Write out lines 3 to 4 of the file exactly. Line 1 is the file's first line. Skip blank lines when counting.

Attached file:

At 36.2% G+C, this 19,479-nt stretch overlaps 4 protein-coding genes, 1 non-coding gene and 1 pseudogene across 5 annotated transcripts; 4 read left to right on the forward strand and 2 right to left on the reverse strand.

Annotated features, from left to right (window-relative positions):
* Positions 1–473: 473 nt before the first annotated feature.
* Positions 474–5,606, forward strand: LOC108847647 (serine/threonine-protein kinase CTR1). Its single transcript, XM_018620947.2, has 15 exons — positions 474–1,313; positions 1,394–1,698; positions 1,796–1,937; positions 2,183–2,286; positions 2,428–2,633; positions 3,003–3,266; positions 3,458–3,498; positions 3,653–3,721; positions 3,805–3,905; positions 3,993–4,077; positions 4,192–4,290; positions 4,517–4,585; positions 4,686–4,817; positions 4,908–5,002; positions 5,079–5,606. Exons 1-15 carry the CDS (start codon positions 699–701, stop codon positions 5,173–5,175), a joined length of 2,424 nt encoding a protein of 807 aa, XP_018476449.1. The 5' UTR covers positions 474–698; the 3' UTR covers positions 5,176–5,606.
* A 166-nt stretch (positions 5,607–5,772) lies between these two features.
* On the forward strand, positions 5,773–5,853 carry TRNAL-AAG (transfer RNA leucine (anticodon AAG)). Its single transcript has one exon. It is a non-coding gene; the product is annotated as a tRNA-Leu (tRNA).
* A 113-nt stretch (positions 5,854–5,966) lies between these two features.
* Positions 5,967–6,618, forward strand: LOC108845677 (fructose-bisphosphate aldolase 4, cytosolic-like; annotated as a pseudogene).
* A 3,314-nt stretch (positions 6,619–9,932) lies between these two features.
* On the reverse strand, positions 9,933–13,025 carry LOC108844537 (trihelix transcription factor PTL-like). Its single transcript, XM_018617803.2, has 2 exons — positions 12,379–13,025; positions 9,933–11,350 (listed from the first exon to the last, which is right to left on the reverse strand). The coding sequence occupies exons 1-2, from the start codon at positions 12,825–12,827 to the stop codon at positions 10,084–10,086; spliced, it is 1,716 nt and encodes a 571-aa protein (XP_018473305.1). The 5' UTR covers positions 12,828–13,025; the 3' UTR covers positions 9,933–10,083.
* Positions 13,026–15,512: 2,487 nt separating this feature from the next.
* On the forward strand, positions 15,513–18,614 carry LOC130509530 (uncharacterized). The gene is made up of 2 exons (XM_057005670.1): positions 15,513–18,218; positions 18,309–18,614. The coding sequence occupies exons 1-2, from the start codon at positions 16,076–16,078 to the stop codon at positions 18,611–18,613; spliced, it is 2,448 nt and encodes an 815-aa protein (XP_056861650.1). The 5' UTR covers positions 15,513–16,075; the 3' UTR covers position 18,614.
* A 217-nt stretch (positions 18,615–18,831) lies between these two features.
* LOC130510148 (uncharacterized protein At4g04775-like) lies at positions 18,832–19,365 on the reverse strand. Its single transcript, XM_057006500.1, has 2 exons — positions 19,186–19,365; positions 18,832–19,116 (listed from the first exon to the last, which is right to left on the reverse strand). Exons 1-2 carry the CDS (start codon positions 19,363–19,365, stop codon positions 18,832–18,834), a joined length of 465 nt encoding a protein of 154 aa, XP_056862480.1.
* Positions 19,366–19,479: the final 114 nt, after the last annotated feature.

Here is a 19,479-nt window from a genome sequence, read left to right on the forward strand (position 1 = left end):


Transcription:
* Positions 1–473: 473 nt before the first annotated feature.
* Positions 474–5,606, forward strand: LOC108847647 (serine/threonine-protein kinase CTR1). Its single transcript, XM_018620947.2, has 15 exons — positions 474–1,313; positions 1,394–1,698; positions 1,796–1,937; positions 2,183–2,286; positions 2,428–2,633; positions 3,003–3,266; positions 3,458–3,498; positions 3,653–3,721; positions 3,805–3,905; positions 3,993–4,077; positions 4,192–4,290; positions 4,517–4,585; positions 4,686–4,817; positions 4,908–5,002; positions 5,079–5,606. Exons 1-15 carry the CDS (start codon positions 699–701, stop codon positions 5,173–5,175), a joined length of 2,424 nt encoding a protein of 807 aa, XP_018476449.1. The 5' UTR covers positions 474–698; the 3' UTR covers positions 5,176–5,606.